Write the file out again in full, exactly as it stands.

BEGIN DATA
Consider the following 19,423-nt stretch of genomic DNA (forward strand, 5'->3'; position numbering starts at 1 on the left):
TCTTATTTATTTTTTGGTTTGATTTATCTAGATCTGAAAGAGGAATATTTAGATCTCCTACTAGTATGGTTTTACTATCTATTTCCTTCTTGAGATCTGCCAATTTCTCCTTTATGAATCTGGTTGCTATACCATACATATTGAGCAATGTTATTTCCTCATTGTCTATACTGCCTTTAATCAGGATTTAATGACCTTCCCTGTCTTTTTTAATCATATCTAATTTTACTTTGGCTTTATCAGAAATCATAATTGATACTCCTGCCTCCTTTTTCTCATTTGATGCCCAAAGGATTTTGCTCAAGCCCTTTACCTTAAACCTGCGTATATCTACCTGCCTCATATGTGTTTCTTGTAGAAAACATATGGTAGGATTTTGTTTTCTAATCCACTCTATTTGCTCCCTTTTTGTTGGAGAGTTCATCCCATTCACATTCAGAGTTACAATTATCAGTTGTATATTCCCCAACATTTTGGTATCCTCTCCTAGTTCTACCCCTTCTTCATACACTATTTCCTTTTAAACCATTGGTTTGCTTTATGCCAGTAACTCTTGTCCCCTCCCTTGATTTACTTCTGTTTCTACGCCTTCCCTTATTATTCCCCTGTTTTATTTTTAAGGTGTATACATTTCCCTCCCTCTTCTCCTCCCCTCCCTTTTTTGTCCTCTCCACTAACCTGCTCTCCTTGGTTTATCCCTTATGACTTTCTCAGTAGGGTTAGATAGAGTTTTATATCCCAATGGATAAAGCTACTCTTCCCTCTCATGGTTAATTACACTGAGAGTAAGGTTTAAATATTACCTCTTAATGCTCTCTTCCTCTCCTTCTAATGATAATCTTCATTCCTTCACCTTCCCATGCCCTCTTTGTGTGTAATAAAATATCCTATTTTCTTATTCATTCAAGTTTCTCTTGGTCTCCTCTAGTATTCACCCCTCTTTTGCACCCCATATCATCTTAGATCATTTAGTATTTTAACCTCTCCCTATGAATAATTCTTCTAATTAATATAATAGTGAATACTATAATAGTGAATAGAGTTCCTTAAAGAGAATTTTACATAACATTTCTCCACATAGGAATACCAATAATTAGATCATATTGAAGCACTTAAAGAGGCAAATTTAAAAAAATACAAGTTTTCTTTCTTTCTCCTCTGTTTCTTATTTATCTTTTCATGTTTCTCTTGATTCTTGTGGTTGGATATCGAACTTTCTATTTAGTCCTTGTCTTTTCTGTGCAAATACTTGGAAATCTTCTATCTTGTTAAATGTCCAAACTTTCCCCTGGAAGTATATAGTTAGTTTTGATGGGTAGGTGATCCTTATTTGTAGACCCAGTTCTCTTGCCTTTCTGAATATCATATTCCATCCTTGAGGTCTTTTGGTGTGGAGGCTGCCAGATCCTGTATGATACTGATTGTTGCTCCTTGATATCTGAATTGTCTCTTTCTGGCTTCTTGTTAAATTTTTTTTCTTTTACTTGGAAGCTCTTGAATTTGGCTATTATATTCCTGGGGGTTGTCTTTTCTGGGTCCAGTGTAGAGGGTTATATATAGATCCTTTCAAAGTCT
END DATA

Consider the following 19,423-nt stretch of genomic DNA (forward strand, 5'->3'; position numbering starts at 1 on the left):
TCTTATTTATTTTTTGGTTTGATTTATCTAGATCTGAAAGAGGAATATTTAGATCTCCTACTAGTATGGTTTTACTATCTATTTCCTTCTTGAGATCTGCCAATTTCTCCTTTATGAATCTGGTTGCTATACCATACATATTGAGCAATGTTATTTCCTCATTGTCTATACTGCCTTTAATCAGGATTTAATGACCTTCCCTGTCTTTTTTAATCATATCTAATTTTACTTTGGCTTTATCAGAAATCATAATTGATACTCCTGCCTCCTTTTTCTCATTTGATGCCCAAAGGATTTTGCTCAAGCCCTTTACCTTAAACCTGCGTATATCTACCTGCCTCATATGTGTTTCTTGTAGAAAACATATGGTAGGATTTTGTTTTCTAATCCACTCTATTTGCTCCCTTTTTGTTGGAGAGTTCATCCCATTCACATTCAGAGTTACAATTATCAGTTGTATATTCCCCAACATTTTGGTATCCTCTCCTAGTTCTACCCCTTCTTCATACACTATTTCCTTTTAAACCATTGGTTTGCTTTATGCCAGTAACTCTTGTCCCCTCCCTTGATTTACTTCTGTTTCTACGCCTTCCCTTATTATTCCCCTGTTTTATTTTTAAGGTGTATACATTTCCCTCCCTCTTCTCCTCCCCTCCCTTTTTTGTCCTCTCCACTAACCTGCTCTCCTTGGTTTATCCCTTATGACTTTCTCAGTAGGGTTAGATAGAGTTTTATATCCCAATGGATAAAGCTACTCTTCCCTCTCATGGTTAATTACACTGAGAGTAAGGTTTAAATATTACCTCTTAATGCTCTCTTCCTCTCCTTCTAATGATAATCTTCATTCCTTCACCTTCCCATGCCCTCTTTGTGTGTAATAAAATATCCTATTTTCTTATTCATTCAAGTTTCTCTTGGTCTCCTCTAGTATTCACCCCTCTTTTGCACCCCATATCATCTTAGATCATTTAGTATTTTAACCTCTCCCTATGAATAATTCTTCTAATTAATATAATAGTGAATACTATAATAGTGAATAGAGTTCCTTAAAGAGAATTTTACATAACATTTCTCCACATAGGAATACCAATAATTAGATCATATTGAAGCACTTAAAGAGGCAAATTTAAAAAAATACAAGTTTTCTTTCTTTCTCCTCTGTTTCTTATTTATCTTTTCATGTTTCTCTTGATTCTTGTGGTTGGATATCGAACTTTCTATTTAGTCCTTGTCTTTTCTGTGCAAATACTTGGAAATCTTCTATCTTGTTAAATGTCCAAACTTTCCCCTGGAAGTATATAGTTAGTTTTGATGGGTAGGTGATCCTTATTTGTAGACCCAGTTCTCTTGCCTTTCTGAATATCATATTCCATCCTTGAGGTCTTTTGGTGTGGAGGCTGCCAGATCCTGTATGATACTGATTGTTGCTCCTTGATATCTGAATTGTCTCTTTCTGGCTTCTTGTTAAATTTTTTTTCTTTTACTTGGAAGCTCTTGAATTTGGCTATTATATTCCTGGGGGTTGTCTTTTCTGGGTCCAGTGTAGAGGGTTATATATAGATCCTTTCAAAGTCT